My first roommate was a blue-eyed, blonde-haired pale girl from Ohio. Both of us came from small church schools, and both of us were a little anxious about our transition to a college campus. We channeled that anxiety into discussing the color theme for our first dorm room. The floors were tiled, but they sold small carpets to fit the room. We spent hours trying to pick a carpet color to match our comforters. Mine: blue with white stripe. Hers: large pink & blue flowers. We settled on a dark rose carpet. We figured it would hide the stains better than beige.
Rose-colored carpet? Who does that?Fast-forward to Orientation Week. Each freshman girls' hall matched up with a boys' hall to give us a "brother hall" for the year. That first night on campus, we paired up with a boy from our brother hall for a square dance. In the fall of 1990, as pop was falling out of favor and grunge was knocking on the front door, we were far too cool for square dancing. For some reason I'll never understand, we did it anyway.
After the dance, some of the guys came back to our hall. Holly was out with some of the girls, so I invited the crowd to hang out in our room. There were about 8 of us in that very small room, playing music and getting to know each other. When she came in later that evening, you'd think she had walked in on a naughty game of Spin the Bottle. Her frosty demeanor threw a chill on the room.
I don't think she ever got over that experience.
But on the whole, she was a pleasant person, although far more conservative than I was. She called me a "Whiskey-palian" as I left for church with a hallmate, which was pretty irritating. And she didn't like my bed lamp. I got down to a 15-watt bulb before the complaints stopped. Little did I know how much a lamp would factor into my college living conditions the next year.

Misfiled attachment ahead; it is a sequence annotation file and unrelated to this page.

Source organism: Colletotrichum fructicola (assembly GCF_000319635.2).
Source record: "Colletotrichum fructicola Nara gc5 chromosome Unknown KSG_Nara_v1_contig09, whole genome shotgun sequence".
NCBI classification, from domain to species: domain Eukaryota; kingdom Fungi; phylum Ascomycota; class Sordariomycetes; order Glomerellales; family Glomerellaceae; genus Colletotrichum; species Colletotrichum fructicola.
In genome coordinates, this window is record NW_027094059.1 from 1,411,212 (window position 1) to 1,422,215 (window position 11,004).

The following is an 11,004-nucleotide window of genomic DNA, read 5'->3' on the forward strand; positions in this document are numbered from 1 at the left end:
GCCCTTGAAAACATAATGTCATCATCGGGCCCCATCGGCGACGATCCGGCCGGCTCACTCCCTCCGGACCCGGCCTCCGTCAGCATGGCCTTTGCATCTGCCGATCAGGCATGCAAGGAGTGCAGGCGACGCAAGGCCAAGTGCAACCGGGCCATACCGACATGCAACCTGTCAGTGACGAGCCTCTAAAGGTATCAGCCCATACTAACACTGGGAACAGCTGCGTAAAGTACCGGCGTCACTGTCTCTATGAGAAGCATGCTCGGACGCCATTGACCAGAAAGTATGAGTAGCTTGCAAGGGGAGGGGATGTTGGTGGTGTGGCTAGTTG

Holly enjoyed the cafeteria more than most of us did. It was as much terrible food as you wanted to eat. One redeeming quality: a soft-serve ice cream machine. The dreaded Freshman 15 was a very real fear for most of us, and after noticing Holly eating two or three cones, some of the girls on our hall took it upon themselves to strictly ration her to one helping per meal. She would sneak an extra cone out of the cafeteria on her way out, but they still caught her. She was teased mercilessly about all that ice cream. I probably should have stood up for her a little more than I did, but I kept thinking, "Three cones, Holly? That's just asking for it."
So I shouldn't have been surprised when Holly told me a week before Christmas vacation that she wasn't coming back. She transferred to her older brother's college closer to home, a Christian college where she wouldn't be allowed to have boys in her room. I sent her a Christmas card when I got home, and never heard from her again.
I wondered if she had any fun at her new school. I hope no one teased her about eating too much.